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Once upon a time, player characters walked by default. So, players held the run button down in action games, or counseled new players in MMORPG to hit the run/walk toggle. For convenience, many games now have the player characters constantly running unless they deliberately switch to walking — if that's even an option — since that's what players would do anyway. Sometimes, the only choices are run or run faster.

With the use of analog controllers, characters now do have walking animations, but walking tends to be extremely slow, much slower than any natural walking gait.

Occasionally, the only way to slow down is to move in a crouch.

See also: Sprint Meter

Examples of Run, Don't Walk include:

  • In City of Heroes, you can leap tall buildings in a single bound, run faster than a speeding bullet, teleport in the blink of an eye, and even fly — but you cannot walk.
    • This is especially painful since NPC civilians (and Mooks) could walk around the streets.
    • Several promotional videos showed Superheroes walking. The developers admitted this was a hack and it couldn't be done in-game.
    • A minor update finally added the Walk toggle power. It shuts off all other toggles, though, so you shouldn't use it in combat.
  • Evolution Worlds has this
  • This was lampshaded in Fallout 2. In a city inhabited entirely by Ghouls, you run into an old Ghoul who previously lived in another all-ghoul city that featured heavily in the original Fallout. When talking about the Hero from the previous game, he mentions that what stood out the most about him was that he was always running, all over the place, which left quite an impression on the ghouls — since they couldn't manage much more than a shamble.
  • Super Metroid used a run button, which made Samus go faster than normal and also triggered the Speed Booster power when she collected it later. This button was notorious for being frequently overlooked; new players would inevitably get stuck on the noob bridge, where it was first required. The later 2D installments, Fusion and Zero Mission, do away with this system; instead, you run all the time (especially fast in Zero Mission) and the Speed Booster kicks in on its own when you run far enough. This was done to accomodate the GBA's fewer buttons, and it's convenient, but unfortunately eliminates the Good Bad Bugs from Super that work by monkeying around with the run button to hit top speed faster.
  • The manifold Madden NFL games have a "speed burst" option that is less a burst and more a rush. However, its competitor, Sega Sports NFL 2K5, had a real, no-foolin' speed burst that required you to press a button at the right time.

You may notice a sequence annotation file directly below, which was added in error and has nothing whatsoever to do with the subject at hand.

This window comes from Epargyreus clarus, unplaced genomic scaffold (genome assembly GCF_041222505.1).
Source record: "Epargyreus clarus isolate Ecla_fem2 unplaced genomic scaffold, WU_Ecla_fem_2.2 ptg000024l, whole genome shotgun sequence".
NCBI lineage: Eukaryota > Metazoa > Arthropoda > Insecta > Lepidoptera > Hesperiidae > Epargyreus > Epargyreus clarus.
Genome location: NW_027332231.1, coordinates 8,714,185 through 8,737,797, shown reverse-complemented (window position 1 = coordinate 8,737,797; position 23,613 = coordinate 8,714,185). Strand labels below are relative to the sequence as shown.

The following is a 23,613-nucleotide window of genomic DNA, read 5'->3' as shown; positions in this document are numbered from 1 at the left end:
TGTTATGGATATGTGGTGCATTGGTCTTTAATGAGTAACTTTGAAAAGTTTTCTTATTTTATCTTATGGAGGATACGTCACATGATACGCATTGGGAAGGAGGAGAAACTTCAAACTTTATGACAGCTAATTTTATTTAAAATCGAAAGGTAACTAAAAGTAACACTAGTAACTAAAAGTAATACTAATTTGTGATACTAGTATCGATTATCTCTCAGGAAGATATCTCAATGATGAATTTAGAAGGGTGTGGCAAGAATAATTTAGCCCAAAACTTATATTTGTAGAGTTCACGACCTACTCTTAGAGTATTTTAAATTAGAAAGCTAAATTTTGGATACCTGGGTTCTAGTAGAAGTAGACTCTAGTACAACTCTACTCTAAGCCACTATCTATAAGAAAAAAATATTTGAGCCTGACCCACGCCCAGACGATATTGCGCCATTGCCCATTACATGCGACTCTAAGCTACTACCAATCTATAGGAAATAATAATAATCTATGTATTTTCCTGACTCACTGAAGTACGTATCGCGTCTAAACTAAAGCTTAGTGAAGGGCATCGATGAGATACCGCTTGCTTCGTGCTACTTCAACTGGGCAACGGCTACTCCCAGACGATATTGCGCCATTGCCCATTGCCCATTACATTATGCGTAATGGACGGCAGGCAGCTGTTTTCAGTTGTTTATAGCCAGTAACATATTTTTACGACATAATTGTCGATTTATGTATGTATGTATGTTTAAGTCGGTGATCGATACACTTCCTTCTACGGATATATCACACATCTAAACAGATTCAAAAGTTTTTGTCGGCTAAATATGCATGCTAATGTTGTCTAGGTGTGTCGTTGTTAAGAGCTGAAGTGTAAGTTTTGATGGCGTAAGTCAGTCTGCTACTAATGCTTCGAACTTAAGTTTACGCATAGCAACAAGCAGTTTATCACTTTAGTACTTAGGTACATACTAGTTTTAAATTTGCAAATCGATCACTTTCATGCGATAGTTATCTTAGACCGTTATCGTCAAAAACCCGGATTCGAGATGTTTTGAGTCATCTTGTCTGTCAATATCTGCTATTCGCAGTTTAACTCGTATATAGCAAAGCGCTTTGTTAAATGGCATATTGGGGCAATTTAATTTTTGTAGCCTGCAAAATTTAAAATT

• In the Tomb Raider games, using the walk button prevents Lara from dashing off cliffs; when walking, she'll stop at the edge. Given the animation's exaggerated hip-sway, it could better be called the "saunter" button.
    • Amusingly, the walk button also changes an entirely unrelated animation - jumping while holding "walk" makes her perform a graceful dive. Which could instantly kill you if you did it on a slightly long drop, snapping Lara's neck unless you hit deep water.
  • Fallout 3 encourages running most the time. To find good post-battle loot in the clutter and darkness under the low glow of your Pipboy it's better to walk, and to pull back your camera for a high angle view. And the female model's "saunter" is sometimes the most eye-catching thing you can find.
    • In the first two Fallout games, as well as Fallout: Tactics, running automatically disabled sneak mode. This made it very important for some character builds to avoid running in most dangerous areas. In Fallout 3, running simply makes you somewhat noisier. In all games, however, there's a perk that allows running in sneak mode, thereby playing the trope completely straight even for sneaky characters in the middle of a battlefield.
  • The Sands of Time series of Prince of Persia uses the same mechanic, but the console versions don't have a walk button, they rely on good analog stick control.
    • The original Prince of Persia was one of the earliest games to make running the default, and very slow walking (which was done by holding down the shift key).
    • Notably, both games have a reason for walking slowly - it enables you to get past spike traps without setting them off.
  • Sly Cooper's default movement speed is "sneak", but it's relatively fast. The run button makes him more detectable to the guards.
  • The Mega Man Battle Network games used B as a run button in the overworld. Later games introduced a Navi Customizer program that you can install into MegaMan.EXE to make him run all the time. The sequel series Mega Man Star Force has dispensed with this — now you just run all the time.
  • In Little Big Adventure 1 (a.k.a Relentless), the character would get hurt when running in a wall. This was supposed to avoid this kind of behaviour, but it was so unpopular that it was removed in the next game.